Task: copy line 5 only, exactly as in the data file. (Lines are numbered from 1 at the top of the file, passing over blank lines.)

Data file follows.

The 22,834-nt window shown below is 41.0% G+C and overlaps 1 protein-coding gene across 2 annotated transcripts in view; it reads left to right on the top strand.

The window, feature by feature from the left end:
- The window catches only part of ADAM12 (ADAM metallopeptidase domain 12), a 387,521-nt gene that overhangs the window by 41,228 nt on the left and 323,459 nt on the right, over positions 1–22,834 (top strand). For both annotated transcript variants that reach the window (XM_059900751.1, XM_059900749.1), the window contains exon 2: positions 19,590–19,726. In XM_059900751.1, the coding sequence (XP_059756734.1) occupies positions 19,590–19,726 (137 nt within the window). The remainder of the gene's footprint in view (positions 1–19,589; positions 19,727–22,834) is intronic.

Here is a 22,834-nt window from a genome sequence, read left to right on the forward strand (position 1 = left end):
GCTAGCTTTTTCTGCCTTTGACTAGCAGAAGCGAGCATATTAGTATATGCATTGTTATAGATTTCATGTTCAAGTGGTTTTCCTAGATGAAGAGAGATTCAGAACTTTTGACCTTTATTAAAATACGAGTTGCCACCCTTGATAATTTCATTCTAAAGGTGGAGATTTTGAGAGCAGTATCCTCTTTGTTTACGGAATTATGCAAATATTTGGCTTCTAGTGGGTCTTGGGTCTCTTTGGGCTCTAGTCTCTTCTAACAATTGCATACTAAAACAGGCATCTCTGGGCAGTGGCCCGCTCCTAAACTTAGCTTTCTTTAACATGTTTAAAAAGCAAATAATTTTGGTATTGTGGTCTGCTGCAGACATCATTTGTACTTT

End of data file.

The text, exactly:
GCTAGCTTTTTCTGCCTTTGACTAGCAGAAGCGAGCATATTAGTATATGCATTGTTATAGATTTCATGTTCAAGTGGTTTTCCTAGATGAAGAGAGATTCAGAACTTTTGACCTTTATTAAAATACGAGTTGCCACCCTTGATAATTTCATTCTAAAGGTGGAGATTTTGAGAGCAGTATCCTCTTTGTTTACGGAATTATGCAAATATTTGGCTTCTAGTGGGTCTTGGGTCTCTTTGGGCTCTAGTCTCTTCTAACAATTGCATACTAAAACAGGCATCTCTGGGCAGTGGCCCGCTCCTAAACTTAGCTTTCTTTAACATGTTTAAAAAGCAAATAATTTTGGTATTGTGGTCTGCTGCAGACATCATTTGTACTTT